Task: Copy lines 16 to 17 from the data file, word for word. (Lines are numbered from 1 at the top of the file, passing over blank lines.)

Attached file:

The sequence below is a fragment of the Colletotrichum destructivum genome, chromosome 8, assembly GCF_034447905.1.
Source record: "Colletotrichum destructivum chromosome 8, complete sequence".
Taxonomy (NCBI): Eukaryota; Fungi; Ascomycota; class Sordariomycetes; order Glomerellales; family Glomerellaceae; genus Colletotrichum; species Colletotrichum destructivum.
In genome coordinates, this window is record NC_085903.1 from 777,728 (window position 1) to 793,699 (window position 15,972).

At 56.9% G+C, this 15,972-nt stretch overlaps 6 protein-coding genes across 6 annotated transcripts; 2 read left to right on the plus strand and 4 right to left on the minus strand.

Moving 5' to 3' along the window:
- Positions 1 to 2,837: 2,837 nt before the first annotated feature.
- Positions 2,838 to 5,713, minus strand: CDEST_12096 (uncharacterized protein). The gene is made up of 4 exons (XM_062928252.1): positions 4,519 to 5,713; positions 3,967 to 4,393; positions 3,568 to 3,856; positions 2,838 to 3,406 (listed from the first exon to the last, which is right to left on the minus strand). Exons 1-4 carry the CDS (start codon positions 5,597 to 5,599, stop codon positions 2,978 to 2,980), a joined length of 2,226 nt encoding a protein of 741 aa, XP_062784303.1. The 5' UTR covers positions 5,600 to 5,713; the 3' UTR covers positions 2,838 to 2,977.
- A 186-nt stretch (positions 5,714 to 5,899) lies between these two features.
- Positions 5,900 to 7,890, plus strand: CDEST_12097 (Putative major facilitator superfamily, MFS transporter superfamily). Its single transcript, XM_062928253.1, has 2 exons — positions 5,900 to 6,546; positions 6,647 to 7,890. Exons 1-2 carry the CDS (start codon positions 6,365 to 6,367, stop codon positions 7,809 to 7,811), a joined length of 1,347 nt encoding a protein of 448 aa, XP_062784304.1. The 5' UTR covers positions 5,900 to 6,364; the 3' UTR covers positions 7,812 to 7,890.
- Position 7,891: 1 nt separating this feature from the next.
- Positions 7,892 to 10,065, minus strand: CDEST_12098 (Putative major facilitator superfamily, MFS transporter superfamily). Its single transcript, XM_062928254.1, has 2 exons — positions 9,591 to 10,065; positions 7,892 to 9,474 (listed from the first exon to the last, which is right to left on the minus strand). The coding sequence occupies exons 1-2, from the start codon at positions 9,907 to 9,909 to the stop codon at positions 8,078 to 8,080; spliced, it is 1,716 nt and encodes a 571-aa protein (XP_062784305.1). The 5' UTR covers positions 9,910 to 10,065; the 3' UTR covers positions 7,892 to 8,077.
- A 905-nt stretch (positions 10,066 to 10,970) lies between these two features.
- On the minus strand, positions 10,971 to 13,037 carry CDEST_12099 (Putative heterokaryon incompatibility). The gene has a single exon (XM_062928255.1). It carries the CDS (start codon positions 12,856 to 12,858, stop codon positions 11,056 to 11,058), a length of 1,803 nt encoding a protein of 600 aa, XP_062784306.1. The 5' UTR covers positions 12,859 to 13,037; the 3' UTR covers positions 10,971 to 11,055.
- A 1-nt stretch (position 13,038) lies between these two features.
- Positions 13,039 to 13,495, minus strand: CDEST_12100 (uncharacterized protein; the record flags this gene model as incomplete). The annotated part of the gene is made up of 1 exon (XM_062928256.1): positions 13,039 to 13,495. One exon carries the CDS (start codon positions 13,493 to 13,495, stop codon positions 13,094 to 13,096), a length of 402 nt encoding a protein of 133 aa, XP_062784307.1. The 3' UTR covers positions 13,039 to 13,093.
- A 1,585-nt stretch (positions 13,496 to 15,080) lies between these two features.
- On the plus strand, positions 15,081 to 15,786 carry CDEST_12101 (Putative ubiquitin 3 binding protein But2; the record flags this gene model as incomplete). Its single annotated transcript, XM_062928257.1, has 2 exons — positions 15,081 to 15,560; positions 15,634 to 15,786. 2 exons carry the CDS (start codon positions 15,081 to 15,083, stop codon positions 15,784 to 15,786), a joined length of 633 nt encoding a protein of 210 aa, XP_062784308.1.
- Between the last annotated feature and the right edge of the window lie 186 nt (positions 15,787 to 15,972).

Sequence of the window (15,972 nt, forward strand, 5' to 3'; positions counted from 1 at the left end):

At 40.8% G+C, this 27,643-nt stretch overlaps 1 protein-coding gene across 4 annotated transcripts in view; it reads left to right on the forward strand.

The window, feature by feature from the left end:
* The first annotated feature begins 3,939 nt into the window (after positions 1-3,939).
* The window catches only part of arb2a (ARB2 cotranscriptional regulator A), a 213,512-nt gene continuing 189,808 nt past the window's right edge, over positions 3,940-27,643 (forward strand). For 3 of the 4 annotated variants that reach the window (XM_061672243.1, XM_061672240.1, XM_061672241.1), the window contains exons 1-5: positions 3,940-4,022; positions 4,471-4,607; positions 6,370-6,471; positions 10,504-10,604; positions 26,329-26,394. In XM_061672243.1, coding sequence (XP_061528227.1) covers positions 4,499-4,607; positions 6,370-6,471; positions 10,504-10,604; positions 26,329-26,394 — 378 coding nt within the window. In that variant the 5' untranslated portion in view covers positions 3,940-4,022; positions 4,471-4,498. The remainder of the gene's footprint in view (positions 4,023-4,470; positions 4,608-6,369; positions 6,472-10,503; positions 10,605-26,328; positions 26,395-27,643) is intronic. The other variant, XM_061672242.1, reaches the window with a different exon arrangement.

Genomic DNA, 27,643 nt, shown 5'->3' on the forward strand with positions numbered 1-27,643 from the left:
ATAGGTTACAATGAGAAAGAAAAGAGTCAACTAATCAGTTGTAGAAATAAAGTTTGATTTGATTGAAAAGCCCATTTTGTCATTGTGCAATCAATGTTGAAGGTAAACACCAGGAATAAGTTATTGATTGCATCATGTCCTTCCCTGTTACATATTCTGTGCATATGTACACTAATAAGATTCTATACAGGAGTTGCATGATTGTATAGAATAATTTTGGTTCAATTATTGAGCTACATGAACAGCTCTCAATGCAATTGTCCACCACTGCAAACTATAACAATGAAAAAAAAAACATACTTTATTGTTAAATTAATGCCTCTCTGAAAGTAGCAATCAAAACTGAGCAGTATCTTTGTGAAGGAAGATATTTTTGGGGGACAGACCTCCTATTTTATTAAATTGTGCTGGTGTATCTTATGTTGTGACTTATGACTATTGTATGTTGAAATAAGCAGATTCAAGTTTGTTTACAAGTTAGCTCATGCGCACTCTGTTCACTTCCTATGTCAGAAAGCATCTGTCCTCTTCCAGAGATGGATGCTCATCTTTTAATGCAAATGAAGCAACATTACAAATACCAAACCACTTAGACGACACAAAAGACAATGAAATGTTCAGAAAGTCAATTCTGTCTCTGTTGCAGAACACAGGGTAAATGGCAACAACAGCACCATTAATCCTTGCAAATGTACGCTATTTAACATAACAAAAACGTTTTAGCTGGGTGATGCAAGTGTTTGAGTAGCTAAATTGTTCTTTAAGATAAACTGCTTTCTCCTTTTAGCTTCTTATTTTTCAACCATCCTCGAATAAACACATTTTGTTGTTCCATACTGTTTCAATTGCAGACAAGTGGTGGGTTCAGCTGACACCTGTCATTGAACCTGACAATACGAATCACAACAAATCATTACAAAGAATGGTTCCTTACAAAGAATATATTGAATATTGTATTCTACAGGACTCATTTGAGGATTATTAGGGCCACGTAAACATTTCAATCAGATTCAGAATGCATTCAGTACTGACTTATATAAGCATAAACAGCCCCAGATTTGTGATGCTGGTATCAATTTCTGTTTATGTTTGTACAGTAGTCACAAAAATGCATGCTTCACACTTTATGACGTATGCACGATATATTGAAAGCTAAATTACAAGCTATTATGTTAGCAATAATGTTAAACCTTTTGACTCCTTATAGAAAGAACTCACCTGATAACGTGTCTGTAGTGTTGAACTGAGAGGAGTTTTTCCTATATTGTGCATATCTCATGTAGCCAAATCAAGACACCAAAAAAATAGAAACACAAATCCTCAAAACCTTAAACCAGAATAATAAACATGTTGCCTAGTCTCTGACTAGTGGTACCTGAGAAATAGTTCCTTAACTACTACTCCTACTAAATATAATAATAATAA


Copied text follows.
- Positions 13,039 to 13,495, minus strand: CDEST_12100 (uncharacterized protein; the record flags this gene model as incomplete). The annotated part of the gene is made up of 1 exon (XM_062928256.1): positions 13,039 to 13,495. One exon carries the CDS (start codon positions 13,493 to 13,495, stop codon positions 13,094 to 13,096), a length of 402 nt encoding a protein of 133 aa, XP_062784307.1. The 3' UTR covers positions 13,039 to 13,093.
- A 1,585-nt stretch (positions 13,496 to 15,080) lies between these two features.